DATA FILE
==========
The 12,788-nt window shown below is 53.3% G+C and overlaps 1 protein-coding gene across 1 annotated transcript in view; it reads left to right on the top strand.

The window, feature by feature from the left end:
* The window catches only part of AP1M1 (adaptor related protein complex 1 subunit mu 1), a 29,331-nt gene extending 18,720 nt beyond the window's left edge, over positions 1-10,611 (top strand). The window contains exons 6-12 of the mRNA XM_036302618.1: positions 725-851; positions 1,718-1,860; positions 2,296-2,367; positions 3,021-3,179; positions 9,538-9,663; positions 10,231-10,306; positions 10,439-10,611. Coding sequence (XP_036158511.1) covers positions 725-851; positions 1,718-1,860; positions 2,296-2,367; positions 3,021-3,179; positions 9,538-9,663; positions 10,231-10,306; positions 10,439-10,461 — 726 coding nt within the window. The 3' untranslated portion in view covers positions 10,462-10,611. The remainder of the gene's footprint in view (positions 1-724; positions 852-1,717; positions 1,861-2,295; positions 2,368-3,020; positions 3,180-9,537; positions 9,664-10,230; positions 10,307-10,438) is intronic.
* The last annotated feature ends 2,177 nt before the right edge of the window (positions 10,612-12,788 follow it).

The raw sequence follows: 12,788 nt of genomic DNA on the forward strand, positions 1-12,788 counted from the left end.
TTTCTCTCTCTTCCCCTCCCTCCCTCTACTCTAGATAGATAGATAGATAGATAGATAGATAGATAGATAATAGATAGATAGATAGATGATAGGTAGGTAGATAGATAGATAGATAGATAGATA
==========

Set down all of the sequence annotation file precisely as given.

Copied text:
The 12,788-nt window shown below is 53.3% G+C and overlaps 1 protein-coding gene across 1 annotated transcript in view; it reads left to right on the top strand.

The window, feature by feature from the left end:
* The window catches only part of AP1M1 (adaptor related protein complex 1 subunit mu 1), a 29,331-nt gene extending 18,720 nt beyond the window's left edge, over positions 1-10,611 (top strand). The window contains exons 6-12 of the mRNA XM_036302618.1: positions 725-851; positions 1,718-1,860; positions 2,296-2,367; positions 3,021-3,179; positions 9,538-9,663; positions 10,231-10,306; positions 10,439-10,611. Coding sequence (XP_036158511.1) covers positions 725-851; positions 1,718-1,860; positions 2,296-2,367; positions 3,021-3,179; positions 9,538-9,663; positions 10,231-10,306; positions 10,439-10,461 — 726 coding nt within the window. The 3' untranslated portion in view covers positions 10,462-10,611. The remainder of the gene's footprint in view (positions 1-724; positions 852-1,717; positions 1,861-2,295; positions 2,368-3,020; positions 3,180-9,537; positions 9,664-10,230; positions 10,307-10,438) is intronic.
* The last annotated feature ends 2,177 nt before the right edge of the window (positions 10,612-12,788 follow it).

The raw sequence follows: 12,788 nt of genomic DNA on the forward strand, positions 1-12,788 counted from the left end.
TTTCTCTCTCTTCCCCTCCCTCCCTCTACTCTAGATAGATAGATAGATAGATAGATAGATAGATAGATAATAGATAGATAGATAGATGATAGGTAGGTAGATAGATAGATAGATAGATAGATA